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Rejecting Social Norms: The Goth Subculture

2054 words - 8 pages

The late seventies and early eighties saw the beginning emergence of the Goth subculture: a group of social misfits that appear to always find themselves on the outskirts of mainstream pop culture. It is a complex subculture with great depth and mystery. The Gothics share a connection with the darker aesthetic, through their intense music and sexual fetishism, calling into question their predisposition to depression and rejection of social norms.
There is rarely a single moment in history when one can pinpoint the exact moment when a subculture emerges. It is a slow building of multiple influences. Valerie Steele, Gothic Dark Glamour, describes historical accounts of nomadic, warriors living in the forests of northern Europe in the third century A.D (3). These barbaric tribes, referred to as “Goths,” tore through the countryside killing people and destroying entire villages (Steele 4). Over the next hundreds of years, the obsession for the death and darkness evolved into more of a superstition and religious practice with the emergence of witchcraft and Satanism (Steele 5). This dark culture attracted cultural outsiders who where intrigued by melodramatic horror stories and homosexual aesthetics (Steele 9). Fast forward to modern day Goth subculture, which began a transformation of identity in the late seventies and caught fire in the early eighties. Splintering off of the British punk movement, the term Goth was coined in the United Kingdom by journalists and public figures in the music industry that credit Anthony H. Wilson when he described, “Joy Division as Gothic compared to the pop mainstream” (Steele 127). However, others credit the music band Bauhaus as the grandfather’s of Goth. According to David Thompson and Jo-Ann Green, “Undead Undead Undead,” The Study of Gothic Subculture, when Bauhaus released their single “Bela Lugosi’s Dead.” they interviewed Peter Murphy, of Bauhaus, who revealed that “Bauhaus’ intention with the song was tongue-in-cheek.” Nevertheless, the presentation of the song and the band’s aesthetics took to its fans and the Goth subculture was given birth. In addition and along side of Bauhaus, Siouxsie Sioux of the Banshees solidified Goth as a genre/subculture when referring to her band’s new direction as Gothic (Thompson).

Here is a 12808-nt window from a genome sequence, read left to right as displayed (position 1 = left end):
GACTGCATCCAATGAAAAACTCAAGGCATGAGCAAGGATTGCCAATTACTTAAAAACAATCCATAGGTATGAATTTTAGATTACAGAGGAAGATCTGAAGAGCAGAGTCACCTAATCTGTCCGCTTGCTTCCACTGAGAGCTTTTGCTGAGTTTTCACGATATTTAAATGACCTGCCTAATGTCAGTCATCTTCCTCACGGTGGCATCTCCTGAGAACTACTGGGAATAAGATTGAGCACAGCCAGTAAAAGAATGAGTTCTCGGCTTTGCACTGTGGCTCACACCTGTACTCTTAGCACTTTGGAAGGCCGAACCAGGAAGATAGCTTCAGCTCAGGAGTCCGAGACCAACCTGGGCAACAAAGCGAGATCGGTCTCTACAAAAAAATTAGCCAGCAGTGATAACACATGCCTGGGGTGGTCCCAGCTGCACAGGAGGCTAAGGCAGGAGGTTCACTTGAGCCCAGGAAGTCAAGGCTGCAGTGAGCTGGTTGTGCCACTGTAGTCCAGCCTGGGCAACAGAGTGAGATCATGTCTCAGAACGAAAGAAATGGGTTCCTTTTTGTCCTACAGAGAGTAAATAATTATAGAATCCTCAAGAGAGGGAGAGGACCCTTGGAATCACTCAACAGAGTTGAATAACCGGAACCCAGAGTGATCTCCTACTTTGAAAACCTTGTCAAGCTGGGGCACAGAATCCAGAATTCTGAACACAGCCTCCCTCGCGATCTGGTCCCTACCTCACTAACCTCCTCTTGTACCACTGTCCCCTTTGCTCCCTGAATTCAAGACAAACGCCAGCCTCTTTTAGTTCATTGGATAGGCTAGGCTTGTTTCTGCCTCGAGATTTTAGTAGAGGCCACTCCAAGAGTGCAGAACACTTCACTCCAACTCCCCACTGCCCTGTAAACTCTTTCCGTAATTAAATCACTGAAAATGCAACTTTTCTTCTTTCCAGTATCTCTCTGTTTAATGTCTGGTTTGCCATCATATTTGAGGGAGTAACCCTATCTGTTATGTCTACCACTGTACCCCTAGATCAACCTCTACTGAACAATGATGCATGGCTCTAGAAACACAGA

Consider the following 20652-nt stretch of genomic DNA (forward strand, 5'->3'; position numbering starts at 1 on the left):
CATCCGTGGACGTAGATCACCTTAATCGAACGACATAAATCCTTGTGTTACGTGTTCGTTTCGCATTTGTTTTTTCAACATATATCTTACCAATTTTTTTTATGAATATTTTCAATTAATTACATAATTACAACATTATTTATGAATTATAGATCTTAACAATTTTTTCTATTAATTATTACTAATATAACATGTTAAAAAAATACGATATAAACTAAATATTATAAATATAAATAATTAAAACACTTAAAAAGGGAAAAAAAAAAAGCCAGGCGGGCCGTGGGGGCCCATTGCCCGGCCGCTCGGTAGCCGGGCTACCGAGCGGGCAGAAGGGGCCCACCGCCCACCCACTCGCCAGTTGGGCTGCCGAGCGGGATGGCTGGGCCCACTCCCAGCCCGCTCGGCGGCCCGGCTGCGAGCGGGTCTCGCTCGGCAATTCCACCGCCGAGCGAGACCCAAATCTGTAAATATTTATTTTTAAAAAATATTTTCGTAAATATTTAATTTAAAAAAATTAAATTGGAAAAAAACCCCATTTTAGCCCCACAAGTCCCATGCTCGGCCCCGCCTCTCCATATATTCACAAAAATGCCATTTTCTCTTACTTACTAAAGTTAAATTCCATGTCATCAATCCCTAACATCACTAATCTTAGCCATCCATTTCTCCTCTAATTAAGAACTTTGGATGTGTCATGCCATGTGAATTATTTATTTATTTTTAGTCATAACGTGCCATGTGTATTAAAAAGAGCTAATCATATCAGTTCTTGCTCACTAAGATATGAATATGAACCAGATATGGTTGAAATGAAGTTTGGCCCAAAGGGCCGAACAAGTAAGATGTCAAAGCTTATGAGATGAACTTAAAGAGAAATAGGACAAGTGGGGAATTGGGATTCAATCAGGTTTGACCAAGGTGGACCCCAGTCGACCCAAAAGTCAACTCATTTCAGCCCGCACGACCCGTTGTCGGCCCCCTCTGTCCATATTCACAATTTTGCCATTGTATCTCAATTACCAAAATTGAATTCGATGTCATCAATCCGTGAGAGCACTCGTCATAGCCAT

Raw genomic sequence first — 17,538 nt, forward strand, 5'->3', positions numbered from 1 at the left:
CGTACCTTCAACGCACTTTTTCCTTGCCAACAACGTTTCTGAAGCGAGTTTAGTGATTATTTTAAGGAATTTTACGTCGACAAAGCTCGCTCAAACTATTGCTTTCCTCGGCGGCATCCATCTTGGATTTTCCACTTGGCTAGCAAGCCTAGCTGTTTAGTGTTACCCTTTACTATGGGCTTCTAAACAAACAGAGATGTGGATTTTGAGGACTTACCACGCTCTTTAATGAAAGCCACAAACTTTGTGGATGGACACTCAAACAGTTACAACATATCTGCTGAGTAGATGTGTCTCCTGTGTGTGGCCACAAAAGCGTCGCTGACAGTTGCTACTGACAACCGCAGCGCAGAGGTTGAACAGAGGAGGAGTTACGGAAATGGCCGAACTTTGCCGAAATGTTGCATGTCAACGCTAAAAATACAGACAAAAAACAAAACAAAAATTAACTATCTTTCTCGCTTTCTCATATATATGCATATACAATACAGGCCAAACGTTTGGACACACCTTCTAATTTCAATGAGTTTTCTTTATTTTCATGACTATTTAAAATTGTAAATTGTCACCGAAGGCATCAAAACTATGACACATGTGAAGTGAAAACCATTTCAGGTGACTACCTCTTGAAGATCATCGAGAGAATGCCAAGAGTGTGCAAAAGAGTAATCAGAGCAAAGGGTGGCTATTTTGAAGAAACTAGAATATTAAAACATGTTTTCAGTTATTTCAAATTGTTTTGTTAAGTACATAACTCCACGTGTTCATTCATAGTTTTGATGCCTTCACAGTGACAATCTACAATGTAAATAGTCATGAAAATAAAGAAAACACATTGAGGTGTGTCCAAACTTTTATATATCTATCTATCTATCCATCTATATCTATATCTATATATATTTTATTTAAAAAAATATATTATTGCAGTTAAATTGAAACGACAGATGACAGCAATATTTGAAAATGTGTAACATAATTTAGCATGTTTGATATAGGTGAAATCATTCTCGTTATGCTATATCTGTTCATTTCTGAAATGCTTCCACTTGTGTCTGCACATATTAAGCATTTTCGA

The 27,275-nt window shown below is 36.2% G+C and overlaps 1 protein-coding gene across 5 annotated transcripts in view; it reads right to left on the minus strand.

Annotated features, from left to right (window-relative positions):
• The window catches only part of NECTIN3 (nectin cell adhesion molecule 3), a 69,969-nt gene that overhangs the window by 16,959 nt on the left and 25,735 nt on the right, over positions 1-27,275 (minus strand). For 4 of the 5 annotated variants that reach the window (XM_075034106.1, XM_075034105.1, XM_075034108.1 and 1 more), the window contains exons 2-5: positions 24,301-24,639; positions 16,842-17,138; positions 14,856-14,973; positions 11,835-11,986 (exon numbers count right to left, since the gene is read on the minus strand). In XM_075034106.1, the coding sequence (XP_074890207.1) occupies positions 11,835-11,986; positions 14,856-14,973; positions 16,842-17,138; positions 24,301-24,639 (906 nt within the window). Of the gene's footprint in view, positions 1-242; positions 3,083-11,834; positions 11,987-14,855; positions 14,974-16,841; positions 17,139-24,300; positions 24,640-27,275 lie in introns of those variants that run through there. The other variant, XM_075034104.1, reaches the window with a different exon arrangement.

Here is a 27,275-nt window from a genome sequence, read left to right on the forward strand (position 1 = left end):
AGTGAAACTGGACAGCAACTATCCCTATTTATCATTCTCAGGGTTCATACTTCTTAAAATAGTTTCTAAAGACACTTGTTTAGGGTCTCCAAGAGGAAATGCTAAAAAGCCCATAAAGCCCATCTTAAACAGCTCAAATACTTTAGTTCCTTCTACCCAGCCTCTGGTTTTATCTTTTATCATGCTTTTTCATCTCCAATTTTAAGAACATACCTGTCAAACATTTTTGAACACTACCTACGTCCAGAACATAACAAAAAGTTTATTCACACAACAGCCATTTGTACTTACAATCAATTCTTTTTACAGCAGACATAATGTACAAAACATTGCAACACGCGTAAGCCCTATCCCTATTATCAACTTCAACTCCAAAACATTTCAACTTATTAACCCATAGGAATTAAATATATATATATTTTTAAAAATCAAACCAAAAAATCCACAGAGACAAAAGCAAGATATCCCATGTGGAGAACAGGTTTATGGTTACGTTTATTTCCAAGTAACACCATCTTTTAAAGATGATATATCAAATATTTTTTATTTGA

As is often the case, many of the music artists credited with influencing Goth’s emergence and establishing its longevity as a subculture didn’t agree they helped inspire this new scene. Ian Astbury of the Cult, then the Southern Death Cult, also a revered as a pioneer of the Goth movement said of the subculture, “The Goth tag was a bit of a joke” (qtd. in Thompson). In a joint interview, Peter Murphy and Ian Astbury jokingly concluded it was the combination of the audience that they created through their own unintentional look, “musically, the Banshees were the archetypes, The Cramps for their imagery and clothing, and Bauhaus for their makeup” (Thompson). Despite the artists’ refusal to...

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